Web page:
Scott_650

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I’ve done build and fly sessions several times with a pretty wide range of ages - I’m partial to tube fin rockets for a couple of reasons, the tube fins self-align so you get a nice straight flight, they’re draggy so you can use Estes A8-3s (or even adapted 13mm motors) on a small field and they’re inherently rugged so you don’t snap off a fin from a bad recovery. There are a couple of vendors with easy to build tube fin kits - https://www.rocketryworks.com/ and http://discountrocketry.com/ both have a tube fin beginner kit.
 

smstachwick

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I’ve done build and fly sessions several times with a pretty wide range of ages - I’m partial to tube fin rockets for a couple of reasons, the tube fins self-align so you get a nice straight flight, they’re draggy so you can use Estes A8-3s (or even adapted 13mm motors) on a small field and they’re inherently rugged so you don’t snap off a fin from a bad recovery. There are a couple of vendors with easy to build tube fin kits - https://www.rocketryworks.com/ and http://discountrocketry.com/ both have a tube fin beginner kit.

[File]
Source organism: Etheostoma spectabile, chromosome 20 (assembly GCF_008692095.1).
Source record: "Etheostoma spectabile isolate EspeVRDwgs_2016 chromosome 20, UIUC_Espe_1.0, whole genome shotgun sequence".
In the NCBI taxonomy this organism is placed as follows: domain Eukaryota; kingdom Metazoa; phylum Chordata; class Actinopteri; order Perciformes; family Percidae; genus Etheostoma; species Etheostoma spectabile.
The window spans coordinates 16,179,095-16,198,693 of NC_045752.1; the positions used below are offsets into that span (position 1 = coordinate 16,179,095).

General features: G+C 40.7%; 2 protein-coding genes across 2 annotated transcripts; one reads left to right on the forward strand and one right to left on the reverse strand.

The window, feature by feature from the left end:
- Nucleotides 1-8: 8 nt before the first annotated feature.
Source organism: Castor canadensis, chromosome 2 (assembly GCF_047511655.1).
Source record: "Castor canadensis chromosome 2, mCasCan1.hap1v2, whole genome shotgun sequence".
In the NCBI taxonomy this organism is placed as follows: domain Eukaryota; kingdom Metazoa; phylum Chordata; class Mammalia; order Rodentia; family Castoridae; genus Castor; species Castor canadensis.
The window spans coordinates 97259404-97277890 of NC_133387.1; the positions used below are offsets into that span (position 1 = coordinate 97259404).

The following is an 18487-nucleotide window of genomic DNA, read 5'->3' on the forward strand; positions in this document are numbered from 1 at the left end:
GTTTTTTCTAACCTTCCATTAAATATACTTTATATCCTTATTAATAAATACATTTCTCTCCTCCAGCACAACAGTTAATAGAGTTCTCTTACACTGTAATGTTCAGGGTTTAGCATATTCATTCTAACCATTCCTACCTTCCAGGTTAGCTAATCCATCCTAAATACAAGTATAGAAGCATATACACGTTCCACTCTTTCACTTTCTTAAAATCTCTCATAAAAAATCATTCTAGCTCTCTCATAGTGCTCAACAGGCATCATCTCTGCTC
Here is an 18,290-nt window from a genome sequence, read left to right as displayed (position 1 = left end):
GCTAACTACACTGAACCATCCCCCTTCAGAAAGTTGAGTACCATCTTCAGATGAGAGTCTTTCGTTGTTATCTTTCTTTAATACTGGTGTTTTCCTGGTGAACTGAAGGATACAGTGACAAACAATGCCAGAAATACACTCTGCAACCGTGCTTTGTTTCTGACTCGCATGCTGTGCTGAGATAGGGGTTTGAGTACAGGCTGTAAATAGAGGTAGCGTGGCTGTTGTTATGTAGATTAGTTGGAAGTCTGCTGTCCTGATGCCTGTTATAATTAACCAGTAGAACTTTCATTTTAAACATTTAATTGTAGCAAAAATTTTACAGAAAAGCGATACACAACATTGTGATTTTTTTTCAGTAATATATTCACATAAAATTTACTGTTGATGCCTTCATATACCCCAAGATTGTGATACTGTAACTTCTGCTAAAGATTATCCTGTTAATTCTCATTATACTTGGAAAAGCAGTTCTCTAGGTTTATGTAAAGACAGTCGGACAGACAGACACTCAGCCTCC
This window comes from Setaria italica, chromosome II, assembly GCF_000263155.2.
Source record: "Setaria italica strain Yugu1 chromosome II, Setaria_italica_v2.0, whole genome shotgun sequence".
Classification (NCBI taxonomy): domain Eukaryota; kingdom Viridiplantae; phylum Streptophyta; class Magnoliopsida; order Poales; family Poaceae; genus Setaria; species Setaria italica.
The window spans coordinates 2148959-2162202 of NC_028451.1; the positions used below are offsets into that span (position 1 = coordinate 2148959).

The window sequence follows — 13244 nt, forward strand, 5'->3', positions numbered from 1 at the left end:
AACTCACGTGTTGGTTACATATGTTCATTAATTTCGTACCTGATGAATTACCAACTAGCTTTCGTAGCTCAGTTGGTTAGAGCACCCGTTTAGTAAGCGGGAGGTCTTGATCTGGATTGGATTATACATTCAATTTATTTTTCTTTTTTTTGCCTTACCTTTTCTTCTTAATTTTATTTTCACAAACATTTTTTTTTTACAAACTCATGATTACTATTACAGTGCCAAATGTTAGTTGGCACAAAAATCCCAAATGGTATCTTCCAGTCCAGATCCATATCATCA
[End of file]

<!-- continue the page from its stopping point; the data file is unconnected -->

There’s an idea 🤔

I can think of a tuber I’d want to avoid though, and that’s the one from Quest. I’ve seen it skywrite without nose weight in it.
 

BEC

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Scout Spirit is a #1799 Make-it Take-it with the colors reversed, not an Alpha III. It builds up into a configuration essentially identical to the RTF HiJinks (or a shortened RTF Athena, if you want to look at it that way), though if they are using the same actual plastic parts as in Make-it Take-it, they aren't as nice as Alpha III/HiJinks/Athena parts.